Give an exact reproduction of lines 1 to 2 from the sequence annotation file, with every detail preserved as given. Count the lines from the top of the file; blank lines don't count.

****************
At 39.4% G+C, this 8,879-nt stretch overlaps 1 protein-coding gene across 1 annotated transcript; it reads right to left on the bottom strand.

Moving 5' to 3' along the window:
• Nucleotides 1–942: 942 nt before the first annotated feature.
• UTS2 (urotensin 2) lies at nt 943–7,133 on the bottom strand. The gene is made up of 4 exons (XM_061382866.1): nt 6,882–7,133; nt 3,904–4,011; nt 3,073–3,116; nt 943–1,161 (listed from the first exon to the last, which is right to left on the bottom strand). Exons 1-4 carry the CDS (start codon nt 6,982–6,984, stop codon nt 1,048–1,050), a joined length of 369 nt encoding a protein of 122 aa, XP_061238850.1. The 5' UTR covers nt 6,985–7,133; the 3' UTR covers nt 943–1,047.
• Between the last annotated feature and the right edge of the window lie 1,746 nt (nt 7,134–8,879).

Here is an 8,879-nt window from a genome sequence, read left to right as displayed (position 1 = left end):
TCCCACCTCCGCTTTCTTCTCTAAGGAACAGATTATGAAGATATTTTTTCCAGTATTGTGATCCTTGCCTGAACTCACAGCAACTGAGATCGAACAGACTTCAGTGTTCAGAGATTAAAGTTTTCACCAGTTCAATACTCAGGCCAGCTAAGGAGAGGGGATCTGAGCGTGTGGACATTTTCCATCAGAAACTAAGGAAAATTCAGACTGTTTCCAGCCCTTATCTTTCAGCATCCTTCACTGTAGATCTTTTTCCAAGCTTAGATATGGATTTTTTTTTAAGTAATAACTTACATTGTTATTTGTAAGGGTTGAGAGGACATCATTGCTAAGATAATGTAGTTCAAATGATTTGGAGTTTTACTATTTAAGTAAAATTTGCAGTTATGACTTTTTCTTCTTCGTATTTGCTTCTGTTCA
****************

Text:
At 39.4% G+C, this 8,879-nt stretch overlaps 1 protein-coding gene across 1 annotated transcript; it reads right to left on the bottom strand.

Moving 5' to 3' along the window: